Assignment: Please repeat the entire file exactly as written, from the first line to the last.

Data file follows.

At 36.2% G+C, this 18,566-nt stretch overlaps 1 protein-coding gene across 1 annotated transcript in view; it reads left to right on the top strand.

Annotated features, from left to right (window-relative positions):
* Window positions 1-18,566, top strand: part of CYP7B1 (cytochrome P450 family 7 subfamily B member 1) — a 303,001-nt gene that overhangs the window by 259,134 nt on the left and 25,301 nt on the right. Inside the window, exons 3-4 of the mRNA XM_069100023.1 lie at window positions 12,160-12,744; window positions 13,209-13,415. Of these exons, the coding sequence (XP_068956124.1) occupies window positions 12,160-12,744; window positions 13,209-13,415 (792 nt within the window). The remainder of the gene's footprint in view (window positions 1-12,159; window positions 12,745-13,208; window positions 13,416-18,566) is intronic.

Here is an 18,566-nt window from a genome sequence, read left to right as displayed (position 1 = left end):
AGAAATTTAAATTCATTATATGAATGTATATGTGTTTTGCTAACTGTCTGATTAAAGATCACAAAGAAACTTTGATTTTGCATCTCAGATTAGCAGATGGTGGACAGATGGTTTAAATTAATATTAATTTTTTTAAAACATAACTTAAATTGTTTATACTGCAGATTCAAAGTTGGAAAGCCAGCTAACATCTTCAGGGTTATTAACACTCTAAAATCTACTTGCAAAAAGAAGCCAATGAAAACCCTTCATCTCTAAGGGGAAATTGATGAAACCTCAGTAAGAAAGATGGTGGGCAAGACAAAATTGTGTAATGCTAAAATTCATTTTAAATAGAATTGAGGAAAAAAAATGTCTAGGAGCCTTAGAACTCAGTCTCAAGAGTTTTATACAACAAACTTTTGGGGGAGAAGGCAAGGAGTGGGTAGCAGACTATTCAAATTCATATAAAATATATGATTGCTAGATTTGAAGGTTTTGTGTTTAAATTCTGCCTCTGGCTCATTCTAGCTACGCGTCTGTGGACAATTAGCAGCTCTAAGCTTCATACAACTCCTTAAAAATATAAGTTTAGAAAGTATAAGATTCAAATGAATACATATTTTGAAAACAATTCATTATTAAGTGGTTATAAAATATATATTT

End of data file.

At 36.2% G+C, this 18,566-nt stretch overlaps 1 protein-coding gene across 1 annotated transcript in view; it reads left to right on the top strand.

Annotated features, from left to right (window-relative positions):
* Window positions 1-18,566, top strand: part of CYP7B1 (cytochrome P450 family 7 subfamily B member 1) — a 303,001-nt gene that overhangs the window by 259,134 nt on the left and 25,301 nt on the right. Inside the window, exons 3-4 of the mRNA XM_069100023.1 lie at window positions 12,160-12,744; window positions 13,209-13,415. Of these exons, the coding sequence (XP_068956124.1) occupies window positions 12,160-12,744; window positions 13,209-13,415 (792 nt within the window). The remainder of the gene's footprint in view (window positions 1-12,159; window positions 12,745-13,208; window positions 13,416-18,566) is intronic.

Here is an 18,566-nt window from a genome sequence, read left to right as displayed (position 1 = left end):
AGAAATTTAAATTCATTATATGAATGTATATGTGTTTTGCTAACTGTCTGATTAAAGATCACAAAGAAACTTTGATTTTGCATCTCAGATTAGCAGATGGTGGACAGATGGTTTAAATTAATATTAATTTTTTTAAAACATAACTTAAATTGTTTATACTGCAGATTCAAAGTTGGAAAGCCAGCTAACATCTTCAGGGTTATTAACACTCTAAAATCTACTTGCAAAAAGAAGCCAATGAAAACCCTTCATCTCTAAGGGGAAATTGATGAAACCTCAGTAAGAAAGATGGTGGGCAAGACAAAATTGTGTAATGCTAAAATTCATTTTAAATAGAATTGAGGAAAAAAAATGTCTAGGAGCCTTAGAACTCAGTCTCAAGAGTTTTATACAACAAACTTTTGGGGGAGAAGGCAAGGAGTGGGTAGCAGACTATTCAAATTCATATAAAATATATGATTGCTAGATTTGAAGGTTTTGTGTTTAAATTCTGCCTCTGGCTCATTCTAGCTACGCGTCTGTGGACAATTAGCAGCTCTAAGCTTCATACAACTCCTTAAAAATATAAGTTTAGAAAGTATAAGATTCAAATGAATACATATTTTGAAAACAATTCATTATTAAGTGGTTATAAAATATATATTT